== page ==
Prime Minister Jacinda Ardern is appearing to dampen expectations that on her visit to China she is going to voice louder opposition to its detention of Uighur Muslims in the aftermath of the Christchurch mosque attacks.

"I've raised the issue of the Uighur before and I expect I will do so again," she said. " My expectation is that we will be consistent."

She is travelling to China today for one day in Beijing tomorrow, where she will meet Premier Li Keqiang and President Xi Jinping, and returning on Tuesday.

Her visit comes a little more than two weeks since the massacre of 50 Muslims at prayer in Christchurch.


Her empathetic response towards Muslims and against bigotry has received worldwide acclaim and she is now coming under pressure to take that stand in China.

Human Rights Watch described her leadership over the attacks as "extraordinary" in an open letter to her.

"Consequently we urge you to privately and publicly press President Xi Jinping and other senior officials to accept an international fact-finding mission to Xinjiang, the region of China in which the fundamental human rights of 13 Turkic Muslims are under sustained assault," said the letter signed by executive director Ken Roth and China director Sophie Richardson.

They said the Chinese Government promoted views that associated Islam with violence, terrorism and extremism.

"These contribute to anti-Muslim discrimination and to rampant virulent and derogatory attacks on Chinese social media against Muslim minorities, including recent ones applauding the Christchurch killings."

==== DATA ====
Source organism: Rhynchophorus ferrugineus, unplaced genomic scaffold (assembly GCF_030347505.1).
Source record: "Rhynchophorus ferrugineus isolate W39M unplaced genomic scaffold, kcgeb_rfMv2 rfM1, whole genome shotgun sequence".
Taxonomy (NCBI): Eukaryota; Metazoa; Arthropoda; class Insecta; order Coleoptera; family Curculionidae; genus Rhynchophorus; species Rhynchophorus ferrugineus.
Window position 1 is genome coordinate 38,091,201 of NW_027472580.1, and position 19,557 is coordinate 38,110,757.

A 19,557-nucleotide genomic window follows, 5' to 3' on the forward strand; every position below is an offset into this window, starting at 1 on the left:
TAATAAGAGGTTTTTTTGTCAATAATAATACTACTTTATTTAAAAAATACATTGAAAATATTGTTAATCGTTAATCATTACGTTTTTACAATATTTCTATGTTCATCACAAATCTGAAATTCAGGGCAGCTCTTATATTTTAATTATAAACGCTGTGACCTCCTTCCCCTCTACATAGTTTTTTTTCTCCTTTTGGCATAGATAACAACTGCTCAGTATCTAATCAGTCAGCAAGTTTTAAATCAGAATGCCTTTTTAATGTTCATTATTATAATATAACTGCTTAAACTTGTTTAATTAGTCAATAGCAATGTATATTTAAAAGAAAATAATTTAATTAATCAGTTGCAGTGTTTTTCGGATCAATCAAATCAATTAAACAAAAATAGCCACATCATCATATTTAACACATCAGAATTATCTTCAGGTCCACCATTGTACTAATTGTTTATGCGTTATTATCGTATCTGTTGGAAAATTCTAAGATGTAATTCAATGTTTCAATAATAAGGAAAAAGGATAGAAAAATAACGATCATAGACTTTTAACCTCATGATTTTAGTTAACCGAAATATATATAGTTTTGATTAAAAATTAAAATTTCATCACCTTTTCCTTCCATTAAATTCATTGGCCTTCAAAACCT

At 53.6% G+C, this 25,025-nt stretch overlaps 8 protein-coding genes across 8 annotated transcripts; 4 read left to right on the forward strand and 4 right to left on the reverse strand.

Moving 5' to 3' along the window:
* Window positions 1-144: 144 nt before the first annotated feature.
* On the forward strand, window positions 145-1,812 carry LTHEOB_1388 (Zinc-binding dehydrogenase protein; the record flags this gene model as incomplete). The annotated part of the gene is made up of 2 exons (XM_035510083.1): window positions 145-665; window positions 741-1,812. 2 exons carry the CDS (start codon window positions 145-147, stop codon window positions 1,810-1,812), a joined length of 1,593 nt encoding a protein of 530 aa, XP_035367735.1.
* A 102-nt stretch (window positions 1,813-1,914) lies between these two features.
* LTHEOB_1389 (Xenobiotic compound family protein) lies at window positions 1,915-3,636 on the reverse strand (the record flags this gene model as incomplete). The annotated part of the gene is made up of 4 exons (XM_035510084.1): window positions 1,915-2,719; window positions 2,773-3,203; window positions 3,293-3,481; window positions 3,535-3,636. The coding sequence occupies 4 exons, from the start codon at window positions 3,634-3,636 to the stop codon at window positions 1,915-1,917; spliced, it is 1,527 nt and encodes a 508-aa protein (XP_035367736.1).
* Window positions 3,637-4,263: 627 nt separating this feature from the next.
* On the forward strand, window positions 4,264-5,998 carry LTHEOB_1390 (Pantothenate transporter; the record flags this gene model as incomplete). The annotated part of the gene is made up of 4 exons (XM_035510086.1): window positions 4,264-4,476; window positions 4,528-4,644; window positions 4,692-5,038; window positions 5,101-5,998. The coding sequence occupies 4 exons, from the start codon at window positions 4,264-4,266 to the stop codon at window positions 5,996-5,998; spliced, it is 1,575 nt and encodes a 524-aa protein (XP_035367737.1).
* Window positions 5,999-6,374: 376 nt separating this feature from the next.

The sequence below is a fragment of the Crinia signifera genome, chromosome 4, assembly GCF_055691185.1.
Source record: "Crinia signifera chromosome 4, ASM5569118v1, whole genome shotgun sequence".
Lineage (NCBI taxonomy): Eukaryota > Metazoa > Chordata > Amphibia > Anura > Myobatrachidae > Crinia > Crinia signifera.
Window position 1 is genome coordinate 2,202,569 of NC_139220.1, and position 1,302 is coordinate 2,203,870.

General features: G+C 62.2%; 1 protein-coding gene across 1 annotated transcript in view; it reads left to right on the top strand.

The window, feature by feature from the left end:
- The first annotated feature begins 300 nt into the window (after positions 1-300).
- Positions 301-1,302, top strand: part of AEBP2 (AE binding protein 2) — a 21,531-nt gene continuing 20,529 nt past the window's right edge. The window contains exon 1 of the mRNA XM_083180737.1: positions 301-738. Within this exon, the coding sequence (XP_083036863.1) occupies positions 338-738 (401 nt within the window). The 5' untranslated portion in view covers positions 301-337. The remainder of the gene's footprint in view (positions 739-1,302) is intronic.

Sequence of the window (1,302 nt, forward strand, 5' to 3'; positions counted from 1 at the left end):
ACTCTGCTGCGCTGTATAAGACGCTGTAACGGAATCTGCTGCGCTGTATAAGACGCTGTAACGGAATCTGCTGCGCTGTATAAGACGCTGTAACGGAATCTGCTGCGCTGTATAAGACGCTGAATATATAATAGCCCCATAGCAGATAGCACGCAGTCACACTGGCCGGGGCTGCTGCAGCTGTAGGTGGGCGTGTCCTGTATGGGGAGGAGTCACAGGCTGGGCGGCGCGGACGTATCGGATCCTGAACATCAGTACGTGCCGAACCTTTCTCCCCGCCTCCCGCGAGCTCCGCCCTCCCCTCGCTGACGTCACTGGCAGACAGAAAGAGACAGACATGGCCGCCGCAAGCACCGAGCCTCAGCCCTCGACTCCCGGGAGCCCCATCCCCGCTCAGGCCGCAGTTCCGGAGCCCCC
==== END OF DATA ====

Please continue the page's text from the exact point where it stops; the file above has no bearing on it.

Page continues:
The group noted New Zealand's traditional preference for private dialogue on human rights issues and to confine such discussions to bilateral human rights dialogues - which are not held at ministerial or leadership level.

"New Zealand has just endured an appalling attack on Islam and its history as a tolerant nation. Your principled, unequivocal and evocative defence of Muslims and pluralistic societies is laudable," they said.

"We urge you to call on China's leaders to close the 'political education' camps, end Government-backed anti-Muslim statements, actions and policies and inform the leadership of New Zealand's support for urgent access to Xinjiang.


The Human Rights Watch letter comes after US Secretary of State Mike Pompeo renewed a call for China to end the detention of "hundreds of thousands" of Uighurs in Xinjiang and called it "abhorrent."

Speaking to reporters before the trip, Ardern said she was not sure whether the Christchurch massacre would change the dynamics of the visit.

"I don't know to be honest."

It had changed the nature of the visit because it was shortened to just Beijing and the business delegation had been dropped.

"Whether or not it will change the tone will in part, of course, come down to the way that my counterparts may choose to respond. I'm sure, in part, it will certainly be discussed up front but hard to know whether it will change the tone of the rest of the visit overall."

Ardern was clear that she was expecting China to raise the GCSB's knock-back of Huawei in Spark's 5G plans, and that she would be raising the ongoing negotiations to upgrade the 2008 free trade agreement between China and New Zealand.


She was less certain whether other sensitive issues would be raised such as the big power rivalry between China and the United States and China's militarisation of the South China Seas.

"But in positioning ourselves on those issues, it is never about picking sides. It is always based on upholding the international rule of law, maintaining a position of New Zealand's interests and very much taking a principled approach that isn't about the position of any other nation, regardless of whether they are partners or allies, but simply maintaining a position that responds to New Zealand's interests and independence.

"That is what I would highlight whether I was in a bilateral with the United States or a bilateral with China.

"New Zealand is not a nation that picks sides. We follow our interests and we follow our independence."